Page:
Discovering & Affirming Your Child's God - Given Uniqueness


Ten Little Fingers: Developing Your Child's Fine Motor Skills

Fine Motor Skills are learned when children learn to use smaller muscles. These muscles consist of your hands, fingers, and wrists.

These muscles are used when writing, holding small items, and turning pages. Mastery of find motor skills require precision and coordination. Fine motor skills come after gross motor skills (large muscle skills) do. Big muscles help small muscles develop. The use of small motor isn’t only important for those preschool crafts. It is also extremely important to care for yourself. Tying your shoes and using a fork to eat would be impossible without fine motor skills. Once children become school age fine motor is important to learn to write their name. Children who struggle to keep up with their peers become easily frustrated. This could result in a negative attitude towards learning. Children begin to develop fine motor skills as early as birth. Different fine motor skills are developed at different stages. Collectively this leads to skills children need once entering school. The key to developing fine motor skills is to practice. Everyday there is something children can do to practice using their fingers and hands. Fine motor skills developed birth to age five:

  • 0-3 months: Grasping. This can be as simple as a baby holding your fingers.
  • 3-6 months: Palmar grasp: Consists of using the whole fist to hold onto an object for up to one minute.
  • 6-12 months: Reaches, grasps, puts objects in mouth. Drops and picks up toys. Transfers toys from one hand to another, pick things up with thumb and one finger.
  • 1-2: Builds tower of three small blocks. Places four rings on a stick, turns 2-3 pages of a book at a time, scribbles, turns knobs, self feeds,drinks from a cup independently.
  • 2-3: stings large beads, turns single pages of a book, snips with scissors, holds crayon with thumb and fingers, rolls, pounds, and squeezes, play dough.
  • 3-4: copies circle, imitates cross, uses non-dominant hand to assist the use of objects.
  • 4-5: cuts in line, copies cross and square, writes name and numbers 1-5, copies letters, dresses and undresses independently.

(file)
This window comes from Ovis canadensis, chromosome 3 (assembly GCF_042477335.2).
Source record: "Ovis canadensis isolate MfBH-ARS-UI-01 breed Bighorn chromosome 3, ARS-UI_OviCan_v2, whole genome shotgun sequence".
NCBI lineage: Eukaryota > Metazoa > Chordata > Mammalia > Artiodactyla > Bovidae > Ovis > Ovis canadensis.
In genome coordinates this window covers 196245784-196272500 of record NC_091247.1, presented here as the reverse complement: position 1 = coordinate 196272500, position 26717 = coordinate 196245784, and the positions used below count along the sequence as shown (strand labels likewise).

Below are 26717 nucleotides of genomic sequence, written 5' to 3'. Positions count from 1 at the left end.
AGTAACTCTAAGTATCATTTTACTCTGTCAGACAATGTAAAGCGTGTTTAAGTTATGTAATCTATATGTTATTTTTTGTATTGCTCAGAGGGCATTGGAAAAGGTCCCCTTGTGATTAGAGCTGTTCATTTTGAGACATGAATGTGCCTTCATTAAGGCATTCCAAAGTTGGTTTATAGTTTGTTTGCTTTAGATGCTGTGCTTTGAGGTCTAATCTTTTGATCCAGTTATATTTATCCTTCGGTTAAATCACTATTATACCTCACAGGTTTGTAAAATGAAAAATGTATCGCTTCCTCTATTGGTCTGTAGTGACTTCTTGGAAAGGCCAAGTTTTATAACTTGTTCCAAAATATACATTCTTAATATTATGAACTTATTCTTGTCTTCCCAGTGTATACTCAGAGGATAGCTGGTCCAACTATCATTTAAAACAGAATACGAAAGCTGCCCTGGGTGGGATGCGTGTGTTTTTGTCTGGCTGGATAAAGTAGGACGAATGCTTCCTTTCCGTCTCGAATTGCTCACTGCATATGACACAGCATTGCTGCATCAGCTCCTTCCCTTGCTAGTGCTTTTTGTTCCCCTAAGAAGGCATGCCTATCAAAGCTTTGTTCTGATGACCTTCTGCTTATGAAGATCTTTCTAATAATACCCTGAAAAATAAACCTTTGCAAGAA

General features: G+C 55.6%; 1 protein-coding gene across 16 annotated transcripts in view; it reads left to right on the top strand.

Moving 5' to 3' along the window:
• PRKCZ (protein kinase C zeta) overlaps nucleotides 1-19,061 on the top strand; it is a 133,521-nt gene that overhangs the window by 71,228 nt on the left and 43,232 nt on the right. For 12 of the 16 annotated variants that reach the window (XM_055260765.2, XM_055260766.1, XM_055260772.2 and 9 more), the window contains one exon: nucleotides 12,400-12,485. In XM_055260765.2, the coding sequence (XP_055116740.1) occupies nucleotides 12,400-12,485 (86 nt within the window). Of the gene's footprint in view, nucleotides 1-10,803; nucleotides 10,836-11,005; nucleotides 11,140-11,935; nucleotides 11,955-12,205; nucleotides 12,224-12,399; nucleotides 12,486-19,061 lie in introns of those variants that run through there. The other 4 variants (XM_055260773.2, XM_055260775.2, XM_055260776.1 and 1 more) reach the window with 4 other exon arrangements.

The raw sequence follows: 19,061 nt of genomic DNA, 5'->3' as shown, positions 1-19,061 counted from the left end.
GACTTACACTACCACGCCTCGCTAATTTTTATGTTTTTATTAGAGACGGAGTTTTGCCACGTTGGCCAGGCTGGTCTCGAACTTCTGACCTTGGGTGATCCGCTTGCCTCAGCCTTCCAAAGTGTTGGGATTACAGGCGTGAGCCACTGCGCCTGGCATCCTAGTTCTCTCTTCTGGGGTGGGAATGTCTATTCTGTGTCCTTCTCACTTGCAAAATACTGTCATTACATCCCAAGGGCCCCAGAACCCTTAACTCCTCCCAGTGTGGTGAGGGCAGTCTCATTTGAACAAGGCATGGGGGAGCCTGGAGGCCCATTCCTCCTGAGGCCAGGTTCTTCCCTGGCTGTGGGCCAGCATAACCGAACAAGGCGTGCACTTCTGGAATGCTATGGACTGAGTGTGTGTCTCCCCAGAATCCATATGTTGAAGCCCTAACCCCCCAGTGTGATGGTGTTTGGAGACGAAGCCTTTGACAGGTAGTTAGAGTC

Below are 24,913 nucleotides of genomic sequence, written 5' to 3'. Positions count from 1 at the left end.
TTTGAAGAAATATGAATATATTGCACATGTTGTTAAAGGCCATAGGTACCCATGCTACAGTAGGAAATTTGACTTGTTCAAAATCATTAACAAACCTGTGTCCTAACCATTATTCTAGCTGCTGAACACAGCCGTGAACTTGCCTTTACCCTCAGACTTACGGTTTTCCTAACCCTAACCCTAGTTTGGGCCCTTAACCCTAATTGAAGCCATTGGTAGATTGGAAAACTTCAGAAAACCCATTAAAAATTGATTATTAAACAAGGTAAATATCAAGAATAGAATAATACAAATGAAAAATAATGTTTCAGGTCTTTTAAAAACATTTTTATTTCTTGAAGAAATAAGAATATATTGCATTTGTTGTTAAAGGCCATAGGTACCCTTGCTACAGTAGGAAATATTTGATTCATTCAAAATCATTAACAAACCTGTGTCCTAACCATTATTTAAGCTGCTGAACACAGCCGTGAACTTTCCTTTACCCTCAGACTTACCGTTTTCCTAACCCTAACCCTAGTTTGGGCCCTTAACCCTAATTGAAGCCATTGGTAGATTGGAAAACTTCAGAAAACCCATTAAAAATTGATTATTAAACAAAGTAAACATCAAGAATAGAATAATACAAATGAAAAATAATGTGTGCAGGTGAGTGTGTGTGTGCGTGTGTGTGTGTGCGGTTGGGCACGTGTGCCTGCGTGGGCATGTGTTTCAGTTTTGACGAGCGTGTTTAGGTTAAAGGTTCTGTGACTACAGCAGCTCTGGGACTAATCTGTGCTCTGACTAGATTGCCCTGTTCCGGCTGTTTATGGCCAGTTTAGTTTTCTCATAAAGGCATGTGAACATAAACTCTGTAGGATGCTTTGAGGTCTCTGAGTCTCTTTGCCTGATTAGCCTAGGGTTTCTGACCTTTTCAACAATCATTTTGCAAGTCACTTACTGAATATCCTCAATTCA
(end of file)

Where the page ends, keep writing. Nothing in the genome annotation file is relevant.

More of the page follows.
In most cases, when it comes to fine motor skills, practice makes perfect. Fine motor skills can be developed in several different ways. Some are very intentional, and some are just normal things you do in every day life. Practicing activities to develop these skills help children gain muscle memory.Muscle memory is when repetition of one action allows that action to be performed almost automatically without much effort. Some ways to develop fine motor skills are having children do the following activities:

  • Finger paint
  • Pop bubble wrap with thumb and index finger
  • Trace shapes or letters Build Legos or blocks
  • Sewing
  • Beading
  • Threading
  • Buttoning
  • Cutting
  • Sorting

Fine motor skills do not develop alone. Just like any other development, a delay in one area can impact other areas. Birth trauma, serious illnesses, emotional trauma, and physical deprivation could cause children to be at risk for a fine motor delay. To detect a fine motor delay, you can watch for poor core stability, weak should muscles, weak hand muscles and poor coordination. The underdevelopment of these muscles will impact your child’s ability to use the hand and finger muscles effectively. At Finding Me Now Learning Center, we practice fine motor activities early and often throughout our day, incorporating the above activities to our lesson plans in all of our classrooms.

In the younger years of development remember to practice, practice, practice!

Angelina S. is the Assistant Director of Finding Me Now – Kokomo